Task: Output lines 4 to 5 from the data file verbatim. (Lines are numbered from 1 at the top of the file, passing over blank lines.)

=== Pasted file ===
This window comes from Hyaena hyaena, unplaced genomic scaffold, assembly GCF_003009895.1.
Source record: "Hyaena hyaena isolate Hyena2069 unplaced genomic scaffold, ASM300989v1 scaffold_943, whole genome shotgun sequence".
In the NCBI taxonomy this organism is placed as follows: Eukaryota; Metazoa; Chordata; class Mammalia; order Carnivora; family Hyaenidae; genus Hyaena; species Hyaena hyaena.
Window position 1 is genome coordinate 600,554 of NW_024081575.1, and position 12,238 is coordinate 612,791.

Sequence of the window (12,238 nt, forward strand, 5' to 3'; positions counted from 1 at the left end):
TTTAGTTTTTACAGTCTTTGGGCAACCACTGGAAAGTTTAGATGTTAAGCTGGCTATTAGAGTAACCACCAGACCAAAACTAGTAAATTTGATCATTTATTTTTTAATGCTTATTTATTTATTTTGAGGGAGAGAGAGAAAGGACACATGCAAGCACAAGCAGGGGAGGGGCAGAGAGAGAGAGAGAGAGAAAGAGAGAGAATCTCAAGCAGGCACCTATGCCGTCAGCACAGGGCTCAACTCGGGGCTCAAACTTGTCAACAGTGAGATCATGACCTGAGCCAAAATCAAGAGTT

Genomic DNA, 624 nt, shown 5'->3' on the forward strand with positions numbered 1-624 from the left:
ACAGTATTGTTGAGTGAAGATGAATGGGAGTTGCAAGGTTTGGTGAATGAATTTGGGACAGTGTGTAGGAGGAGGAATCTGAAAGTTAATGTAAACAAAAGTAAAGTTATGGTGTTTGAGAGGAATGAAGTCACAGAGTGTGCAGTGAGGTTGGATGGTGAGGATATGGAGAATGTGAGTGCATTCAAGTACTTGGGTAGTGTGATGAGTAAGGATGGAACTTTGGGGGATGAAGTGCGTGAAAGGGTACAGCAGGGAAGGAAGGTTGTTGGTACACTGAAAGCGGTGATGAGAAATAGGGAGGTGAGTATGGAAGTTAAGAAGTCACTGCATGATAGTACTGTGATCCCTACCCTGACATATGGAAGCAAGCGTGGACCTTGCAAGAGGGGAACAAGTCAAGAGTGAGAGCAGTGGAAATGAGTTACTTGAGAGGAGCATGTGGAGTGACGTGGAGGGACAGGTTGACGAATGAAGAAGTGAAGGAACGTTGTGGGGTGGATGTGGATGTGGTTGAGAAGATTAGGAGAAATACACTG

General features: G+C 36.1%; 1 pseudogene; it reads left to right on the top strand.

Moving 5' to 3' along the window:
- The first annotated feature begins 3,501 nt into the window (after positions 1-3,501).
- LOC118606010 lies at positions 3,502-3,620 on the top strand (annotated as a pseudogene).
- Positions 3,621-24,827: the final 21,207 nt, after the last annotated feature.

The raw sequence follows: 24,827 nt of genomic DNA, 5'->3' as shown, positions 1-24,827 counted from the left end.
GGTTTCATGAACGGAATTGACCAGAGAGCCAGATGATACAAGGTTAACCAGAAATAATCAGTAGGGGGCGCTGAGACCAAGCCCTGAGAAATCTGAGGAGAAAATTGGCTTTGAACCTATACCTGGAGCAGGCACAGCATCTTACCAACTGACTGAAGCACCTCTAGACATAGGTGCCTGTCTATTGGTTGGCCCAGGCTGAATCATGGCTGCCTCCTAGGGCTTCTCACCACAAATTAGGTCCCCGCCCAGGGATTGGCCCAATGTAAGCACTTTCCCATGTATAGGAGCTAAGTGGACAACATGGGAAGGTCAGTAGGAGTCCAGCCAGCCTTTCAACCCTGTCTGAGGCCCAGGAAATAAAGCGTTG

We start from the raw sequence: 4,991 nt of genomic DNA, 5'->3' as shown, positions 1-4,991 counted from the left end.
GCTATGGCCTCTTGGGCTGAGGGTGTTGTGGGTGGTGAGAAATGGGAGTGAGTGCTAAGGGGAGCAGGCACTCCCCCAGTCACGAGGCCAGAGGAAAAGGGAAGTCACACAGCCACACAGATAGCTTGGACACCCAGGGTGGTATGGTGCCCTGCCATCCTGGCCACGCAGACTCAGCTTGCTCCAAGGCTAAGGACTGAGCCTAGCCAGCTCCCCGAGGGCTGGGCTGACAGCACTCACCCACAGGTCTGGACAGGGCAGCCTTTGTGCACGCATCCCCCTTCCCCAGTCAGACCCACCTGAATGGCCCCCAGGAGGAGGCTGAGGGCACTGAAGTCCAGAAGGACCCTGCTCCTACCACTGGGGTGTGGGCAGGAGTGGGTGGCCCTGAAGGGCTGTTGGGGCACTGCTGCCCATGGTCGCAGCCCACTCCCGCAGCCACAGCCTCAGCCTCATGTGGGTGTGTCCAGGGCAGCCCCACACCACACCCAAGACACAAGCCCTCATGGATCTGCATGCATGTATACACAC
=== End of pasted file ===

Window position 1 is genome coordinate 600,554 of NW_024081575.1, and position 12,238 is coordinate 612,791.

Sequence of the window (12,238 nt, forward strand, 5' to 3'; positions counted from 1 at the left end):